Reexamining the Soviet Experience: Essays in Honor of Alexander Dallin

Reexamining the Soviet Experience: Essays in Honor of Alexander Dallin

Reexamining the Soviet Experience: Essays in Honor of Alexander Dallin

Reexamining the Soviet Experience: Essays in Honor of Alexander Dallin


These stimulating essays, written by some of the field's finest historians and political scientists, invite discussion and reflection on matters of theory and practice in view of the USSR's demise. How did we study the Soviet Union before, and in what ways must we adjust our approaches and habits to take account of new opportunities and pitfalls? How do current developments in the USSR's successor states alter or deepen our understanding of the Soviet experience? These questions are explored here in thorough examinations of specific problems that arose during the contributors' recent research and writing as well as in the emergence and evolution of the field of Soviet studies and in the development of the Soviet social and political institutions themselves. Readers will be challenged to take stock of their own preconceptions about and approaches to studying this complex and rapidly changing region.


David Holloway and Norman Naimark

This volume of essays is dedicated to Alexander Dallin on the occasion of his retirement as Raymond A. Spruance Professor of International History at Stanford University. Alex Dallin has been one of the leading scholars in the field of Soviet and East European Studies since World War II. the authors of these essays, individually and collectively, owe him a considerable intellectual debt, and are pleased to present these essays to him as a mark of respect and appreciation.

The son of the famous Menshevik scholar David Dallin, Alex Dallin began his career by working on the Harvard Interview Project, shortly after World War II. He quickly became one of the most influential scholars in the rapidly developing field of Soviet and East European Studies. He was the model scholar-organizer, applying his immense energy and ability for the benefit of the broader community of specialists in the field. He served as Director of the Russian Institute at Columbia University and, later, of the Center for Russian and East European Studies at Stanford. For several decades he was a member of virtually every important committee in the field, and in 1984-85 he was President of the American Association for the Advancement of Slavic Studies.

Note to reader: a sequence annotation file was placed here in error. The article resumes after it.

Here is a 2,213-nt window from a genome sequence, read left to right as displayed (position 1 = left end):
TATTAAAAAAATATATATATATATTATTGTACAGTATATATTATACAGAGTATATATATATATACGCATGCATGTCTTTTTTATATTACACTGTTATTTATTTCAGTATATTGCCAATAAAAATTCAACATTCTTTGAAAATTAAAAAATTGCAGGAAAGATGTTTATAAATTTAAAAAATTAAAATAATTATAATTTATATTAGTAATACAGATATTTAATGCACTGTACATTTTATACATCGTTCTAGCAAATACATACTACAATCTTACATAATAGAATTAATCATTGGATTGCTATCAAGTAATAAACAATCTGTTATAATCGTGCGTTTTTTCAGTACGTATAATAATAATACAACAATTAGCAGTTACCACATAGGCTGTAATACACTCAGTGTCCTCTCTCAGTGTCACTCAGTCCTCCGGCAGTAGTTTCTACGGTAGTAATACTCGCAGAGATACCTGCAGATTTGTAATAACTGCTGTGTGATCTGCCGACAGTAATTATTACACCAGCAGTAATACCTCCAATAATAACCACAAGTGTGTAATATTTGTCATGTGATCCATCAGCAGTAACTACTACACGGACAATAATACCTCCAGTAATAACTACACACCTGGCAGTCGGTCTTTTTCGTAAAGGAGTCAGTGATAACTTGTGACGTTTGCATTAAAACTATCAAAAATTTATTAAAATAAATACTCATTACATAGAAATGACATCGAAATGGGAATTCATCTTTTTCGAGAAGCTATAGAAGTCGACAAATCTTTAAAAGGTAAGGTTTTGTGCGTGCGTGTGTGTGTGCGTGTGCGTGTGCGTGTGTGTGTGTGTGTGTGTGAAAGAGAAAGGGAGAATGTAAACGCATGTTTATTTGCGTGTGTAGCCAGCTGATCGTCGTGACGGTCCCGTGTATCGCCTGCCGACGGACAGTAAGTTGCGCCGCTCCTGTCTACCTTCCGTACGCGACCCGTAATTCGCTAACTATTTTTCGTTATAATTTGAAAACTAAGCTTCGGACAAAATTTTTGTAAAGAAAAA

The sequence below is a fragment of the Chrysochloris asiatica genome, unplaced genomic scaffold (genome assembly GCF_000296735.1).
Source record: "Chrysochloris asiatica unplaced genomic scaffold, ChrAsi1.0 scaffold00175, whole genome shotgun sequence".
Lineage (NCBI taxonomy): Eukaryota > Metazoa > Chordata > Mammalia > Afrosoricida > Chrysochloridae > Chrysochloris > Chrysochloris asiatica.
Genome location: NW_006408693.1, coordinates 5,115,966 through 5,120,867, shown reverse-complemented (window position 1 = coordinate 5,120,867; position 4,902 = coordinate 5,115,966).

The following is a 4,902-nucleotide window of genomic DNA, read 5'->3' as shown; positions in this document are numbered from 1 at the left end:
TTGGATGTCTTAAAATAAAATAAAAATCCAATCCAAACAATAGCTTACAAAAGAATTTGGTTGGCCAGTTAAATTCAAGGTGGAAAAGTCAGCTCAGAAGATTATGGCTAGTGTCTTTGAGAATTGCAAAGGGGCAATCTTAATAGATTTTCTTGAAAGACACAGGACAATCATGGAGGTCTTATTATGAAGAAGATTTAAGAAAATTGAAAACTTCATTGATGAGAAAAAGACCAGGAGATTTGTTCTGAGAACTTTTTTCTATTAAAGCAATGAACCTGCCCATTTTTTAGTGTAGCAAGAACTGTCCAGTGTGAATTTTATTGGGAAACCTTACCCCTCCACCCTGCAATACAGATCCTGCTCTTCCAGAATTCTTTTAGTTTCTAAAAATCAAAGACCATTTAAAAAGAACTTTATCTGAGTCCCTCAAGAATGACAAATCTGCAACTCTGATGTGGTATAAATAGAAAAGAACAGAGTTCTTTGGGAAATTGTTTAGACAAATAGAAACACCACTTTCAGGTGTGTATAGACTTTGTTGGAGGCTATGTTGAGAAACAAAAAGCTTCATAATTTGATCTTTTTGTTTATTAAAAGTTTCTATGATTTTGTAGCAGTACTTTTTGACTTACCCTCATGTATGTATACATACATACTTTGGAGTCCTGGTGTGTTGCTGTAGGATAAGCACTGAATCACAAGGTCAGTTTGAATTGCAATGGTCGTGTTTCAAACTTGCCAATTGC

Dallin's classic study, German Rule in Russia, 1941-1945, which was published in 1957, demonstrated how a gifted mind and a talented pen could turn painstaking research into a fascinating and moving story of occupation and resistance. From that point until the present, Alex Dallin's work has had a profound and beneficial influence on the field. (See the bibliography of his oeuvre in the appendix.) His scholarship achieves the unusual quality of being deeply researched and carefully formulated on the one hand, while lively and full of ideas on the other. For Dallin, the study of the Soviet Union is not a question of confirming an already held point of view, but rather a matter of seeking to understand a complex and changing reality. Unlike many of his contemporaries of both the left and the right, Dallin has tried to take personal politics out of his examination of the Soviet system, thereby liberating scholarship from ideological predispositions and making the Soviet polity more alive and worthy of study in and of itself.

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